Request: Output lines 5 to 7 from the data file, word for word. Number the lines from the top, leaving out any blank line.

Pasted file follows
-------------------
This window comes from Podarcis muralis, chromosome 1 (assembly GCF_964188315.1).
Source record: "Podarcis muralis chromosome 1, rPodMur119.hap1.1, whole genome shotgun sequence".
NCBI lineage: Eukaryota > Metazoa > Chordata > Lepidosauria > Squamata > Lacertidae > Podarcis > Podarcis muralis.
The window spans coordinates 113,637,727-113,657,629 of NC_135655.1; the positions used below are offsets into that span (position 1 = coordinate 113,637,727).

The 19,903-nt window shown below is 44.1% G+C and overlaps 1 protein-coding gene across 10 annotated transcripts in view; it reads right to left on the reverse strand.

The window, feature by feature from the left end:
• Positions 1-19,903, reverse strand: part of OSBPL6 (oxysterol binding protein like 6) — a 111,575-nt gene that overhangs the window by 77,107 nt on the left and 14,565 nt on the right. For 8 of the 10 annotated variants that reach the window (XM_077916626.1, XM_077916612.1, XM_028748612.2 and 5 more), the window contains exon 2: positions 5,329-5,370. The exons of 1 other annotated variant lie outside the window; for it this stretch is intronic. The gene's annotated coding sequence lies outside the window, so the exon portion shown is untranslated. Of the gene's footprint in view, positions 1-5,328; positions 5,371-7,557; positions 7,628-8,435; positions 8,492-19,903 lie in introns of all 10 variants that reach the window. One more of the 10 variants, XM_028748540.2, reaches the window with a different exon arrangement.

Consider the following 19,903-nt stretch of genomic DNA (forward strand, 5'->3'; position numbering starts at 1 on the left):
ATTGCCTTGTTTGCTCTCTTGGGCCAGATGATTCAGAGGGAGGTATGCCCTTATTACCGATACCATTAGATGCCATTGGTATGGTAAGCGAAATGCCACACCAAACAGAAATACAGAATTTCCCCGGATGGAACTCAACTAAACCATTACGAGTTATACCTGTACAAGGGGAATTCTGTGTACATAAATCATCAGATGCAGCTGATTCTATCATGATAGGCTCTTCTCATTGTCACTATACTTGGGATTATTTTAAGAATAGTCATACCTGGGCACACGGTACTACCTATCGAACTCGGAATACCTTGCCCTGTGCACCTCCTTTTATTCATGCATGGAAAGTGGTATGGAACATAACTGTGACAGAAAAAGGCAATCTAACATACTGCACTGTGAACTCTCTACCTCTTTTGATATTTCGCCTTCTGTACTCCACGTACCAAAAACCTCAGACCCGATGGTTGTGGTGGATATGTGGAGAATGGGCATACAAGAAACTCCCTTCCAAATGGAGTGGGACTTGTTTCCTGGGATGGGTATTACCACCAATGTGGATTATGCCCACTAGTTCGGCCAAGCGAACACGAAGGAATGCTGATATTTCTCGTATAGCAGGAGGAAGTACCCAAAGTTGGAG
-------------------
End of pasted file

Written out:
The 19,903-nt window shown below is 44.1% G+C and overlaps 1 protein-coding gene across 10 annotated transcripts in view; it reads right to left on the reverse strand.

The window, feature by feature from the left end:
• Positions 1-19,903, reverse strand: part of OSBPL6 (oxysterol binding protein like 6) — a 111,575-nt gene that overhangs the window by 77,107 nt on the left and 14,565 nt on the right. For 8 of the 10 annotated variants that reach the window (XM_077916626.1, XM_077916612.1, XM_028748612.2 and 5 more), the window contains exon 2: positions 5,329-5,370. The exons of 1 other annotated variant lie outside the window; for it this stretch is intronic. The gene's annotated coding sequence lies outside the window, so the exon portion shown is untranslated. Of the gene's footprint in view, positions 1-5,328; positions 5,371-7,557; positions 7,628-8,435; positions 8,492-19,903 lie in introns of all 10 variants that reach the window. One more of the 10 variants, XM_028748540.2, reaches the window with a different exon arrangement.